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I Got Nuthin’… Take it Elmore

Ever have one of those weeks when your productivity just plain sinks? When, much to your dismay, any form of creativity seems beyond your grasp? When “I got nuthin’” is the best response you can muster for the question, “What are you going to post in your blog today?”

Such has been my week.

Head colds with sinus infections frequently knock me down a notch for a day or two, but the one I’m dealing with now set me on my keester––normally an appropriate position for a writer, but, this time, the words wouldn’t flow. And right after the holidays, too.

It’s situations like these when I often turn to the masters for some sage advice––in this case Elmore Leonard. Although he departed this earth in 2013, Elmore Leonard’s writing and his wisdom toward producing good writing live on.

As always, thanks for stopping by.

Take it away, Elmore.

** Never open a book with weather.

**Never use the words “suddenly” or “all hell broke loose.”

* The writer has to have patience, the perseverance to just sit there alone and grind it out. And if it’s not worth doing that, then he doesn’t want to write.

**Avoid prologues.

**Try to leave out the part that readers tend to skip.

*A writer has to read. Read all the time. Decide who you like then study that author’s style. Take the author’s book or story and break it down to see how he put it together.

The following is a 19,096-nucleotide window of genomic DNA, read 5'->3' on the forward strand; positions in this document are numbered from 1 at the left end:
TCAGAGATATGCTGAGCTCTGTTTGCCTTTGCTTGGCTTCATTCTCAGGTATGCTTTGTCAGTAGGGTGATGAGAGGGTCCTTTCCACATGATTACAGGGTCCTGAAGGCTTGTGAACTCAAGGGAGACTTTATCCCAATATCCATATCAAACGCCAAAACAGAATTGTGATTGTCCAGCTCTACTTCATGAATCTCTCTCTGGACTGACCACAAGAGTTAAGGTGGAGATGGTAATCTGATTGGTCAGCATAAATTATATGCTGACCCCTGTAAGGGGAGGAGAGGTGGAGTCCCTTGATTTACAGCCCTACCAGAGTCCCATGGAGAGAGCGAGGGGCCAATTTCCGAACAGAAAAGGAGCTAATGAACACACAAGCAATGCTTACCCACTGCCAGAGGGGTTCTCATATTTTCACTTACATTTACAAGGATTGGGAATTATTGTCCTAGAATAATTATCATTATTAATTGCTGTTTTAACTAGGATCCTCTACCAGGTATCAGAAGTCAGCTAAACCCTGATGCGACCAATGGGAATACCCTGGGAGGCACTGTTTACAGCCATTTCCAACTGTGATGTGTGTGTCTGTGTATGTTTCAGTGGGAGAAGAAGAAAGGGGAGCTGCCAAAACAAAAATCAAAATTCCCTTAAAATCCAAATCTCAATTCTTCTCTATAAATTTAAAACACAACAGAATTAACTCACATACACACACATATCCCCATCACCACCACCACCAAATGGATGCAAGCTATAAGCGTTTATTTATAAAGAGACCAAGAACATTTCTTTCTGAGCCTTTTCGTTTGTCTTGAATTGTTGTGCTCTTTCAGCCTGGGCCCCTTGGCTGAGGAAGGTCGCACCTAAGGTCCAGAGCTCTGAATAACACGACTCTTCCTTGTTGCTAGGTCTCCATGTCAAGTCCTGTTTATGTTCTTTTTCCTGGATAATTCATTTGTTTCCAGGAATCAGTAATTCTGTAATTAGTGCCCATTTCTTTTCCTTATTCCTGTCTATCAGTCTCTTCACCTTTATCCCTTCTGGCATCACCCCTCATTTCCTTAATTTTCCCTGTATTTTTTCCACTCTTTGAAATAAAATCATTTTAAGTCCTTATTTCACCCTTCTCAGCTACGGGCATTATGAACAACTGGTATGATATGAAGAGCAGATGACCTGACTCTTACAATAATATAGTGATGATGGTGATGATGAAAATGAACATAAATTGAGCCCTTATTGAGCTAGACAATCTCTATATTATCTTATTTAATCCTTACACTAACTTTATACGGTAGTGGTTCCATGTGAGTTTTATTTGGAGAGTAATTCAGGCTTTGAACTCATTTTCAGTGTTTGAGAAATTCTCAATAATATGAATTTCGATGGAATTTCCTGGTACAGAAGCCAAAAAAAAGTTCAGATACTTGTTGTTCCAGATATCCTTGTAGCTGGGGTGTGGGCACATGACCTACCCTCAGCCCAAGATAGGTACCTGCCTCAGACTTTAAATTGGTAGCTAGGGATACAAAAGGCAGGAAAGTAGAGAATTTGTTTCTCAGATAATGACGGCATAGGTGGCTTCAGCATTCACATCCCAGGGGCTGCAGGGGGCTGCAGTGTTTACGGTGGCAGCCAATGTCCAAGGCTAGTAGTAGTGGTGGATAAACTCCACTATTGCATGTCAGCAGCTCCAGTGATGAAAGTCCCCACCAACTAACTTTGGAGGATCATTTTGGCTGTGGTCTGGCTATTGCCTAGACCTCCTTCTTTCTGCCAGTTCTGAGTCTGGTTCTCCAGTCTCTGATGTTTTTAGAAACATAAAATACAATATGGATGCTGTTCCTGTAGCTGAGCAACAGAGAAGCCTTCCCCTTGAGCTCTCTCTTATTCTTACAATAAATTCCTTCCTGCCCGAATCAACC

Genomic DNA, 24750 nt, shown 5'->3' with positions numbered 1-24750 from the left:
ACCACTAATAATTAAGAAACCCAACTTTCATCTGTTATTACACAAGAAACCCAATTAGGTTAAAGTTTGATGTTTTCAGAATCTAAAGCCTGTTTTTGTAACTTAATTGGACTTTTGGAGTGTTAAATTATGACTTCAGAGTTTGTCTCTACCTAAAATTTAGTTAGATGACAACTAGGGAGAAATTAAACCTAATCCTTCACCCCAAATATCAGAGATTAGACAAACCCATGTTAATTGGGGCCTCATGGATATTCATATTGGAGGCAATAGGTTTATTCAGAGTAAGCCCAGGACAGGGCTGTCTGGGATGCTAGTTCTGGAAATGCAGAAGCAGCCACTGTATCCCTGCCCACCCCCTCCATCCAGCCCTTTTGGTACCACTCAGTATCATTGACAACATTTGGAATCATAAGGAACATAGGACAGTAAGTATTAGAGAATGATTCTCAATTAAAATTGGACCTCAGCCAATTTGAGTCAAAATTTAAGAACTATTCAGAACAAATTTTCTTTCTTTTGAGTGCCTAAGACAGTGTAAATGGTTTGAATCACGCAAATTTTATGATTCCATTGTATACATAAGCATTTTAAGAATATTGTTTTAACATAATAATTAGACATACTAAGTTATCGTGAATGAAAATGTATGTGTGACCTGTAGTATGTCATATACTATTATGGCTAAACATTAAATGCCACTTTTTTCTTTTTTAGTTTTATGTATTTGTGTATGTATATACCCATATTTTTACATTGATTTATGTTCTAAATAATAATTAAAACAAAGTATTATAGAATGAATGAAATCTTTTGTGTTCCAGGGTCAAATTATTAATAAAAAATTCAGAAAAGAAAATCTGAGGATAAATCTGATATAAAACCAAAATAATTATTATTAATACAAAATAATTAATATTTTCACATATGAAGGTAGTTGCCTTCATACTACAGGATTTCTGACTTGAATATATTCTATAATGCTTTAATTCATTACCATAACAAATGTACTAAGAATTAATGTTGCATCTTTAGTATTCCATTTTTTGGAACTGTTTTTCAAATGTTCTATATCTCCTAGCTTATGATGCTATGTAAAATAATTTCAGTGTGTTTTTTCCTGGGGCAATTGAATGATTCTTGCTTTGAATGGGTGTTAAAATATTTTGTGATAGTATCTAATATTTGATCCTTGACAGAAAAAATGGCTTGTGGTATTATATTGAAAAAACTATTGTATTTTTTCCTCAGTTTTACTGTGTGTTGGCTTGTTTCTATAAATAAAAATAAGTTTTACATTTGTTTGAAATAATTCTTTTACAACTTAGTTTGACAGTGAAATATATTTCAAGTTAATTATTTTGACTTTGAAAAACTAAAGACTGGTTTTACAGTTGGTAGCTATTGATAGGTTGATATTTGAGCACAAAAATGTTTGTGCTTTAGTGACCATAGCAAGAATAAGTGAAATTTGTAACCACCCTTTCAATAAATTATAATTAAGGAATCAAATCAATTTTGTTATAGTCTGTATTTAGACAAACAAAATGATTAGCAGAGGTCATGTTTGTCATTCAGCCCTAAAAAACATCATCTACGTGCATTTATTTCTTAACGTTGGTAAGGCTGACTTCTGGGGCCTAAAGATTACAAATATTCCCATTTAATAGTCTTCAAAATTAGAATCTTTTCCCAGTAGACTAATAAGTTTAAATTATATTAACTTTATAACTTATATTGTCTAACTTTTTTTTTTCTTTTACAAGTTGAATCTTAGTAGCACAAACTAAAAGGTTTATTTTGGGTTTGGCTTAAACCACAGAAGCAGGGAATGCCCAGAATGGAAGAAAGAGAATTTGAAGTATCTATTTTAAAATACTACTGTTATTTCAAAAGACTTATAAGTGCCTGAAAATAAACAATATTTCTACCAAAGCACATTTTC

**Never use a verb other than “said” to carry dialogue.

**Never use an adverb to modify the verb “said”…he admonished gravely.

*The main thing I set out to do is tell the point of view of the antagonist as much as the good guy. And that’s the big difference between the way I write and the way most mysteries are written.

**Keep your exclamation points under control. You are allowed no more than two or three per 100,000 words of prose.

**Use regional dialect, patois, sparingly.

*It is the most satisfying thing I can think of to write a scene and have it come out the way I want. Or be surprised and have it come out even better than I thought.

**Avoid detailed descriptions of characters.

**Don’t go into great detail describing places and things.

*Write the book the way it should be written, then give it to somebody to put in the commas and shit.

**If it sounds like writing, I rewrite it.

* From Writer’s Digest, “5 Quotes on Writing from Elmore Leonard,” August/2013

** From the New York Times article, “Easy on the Adverbs, Exclamation Points, and Especially Hooptedoodle.”

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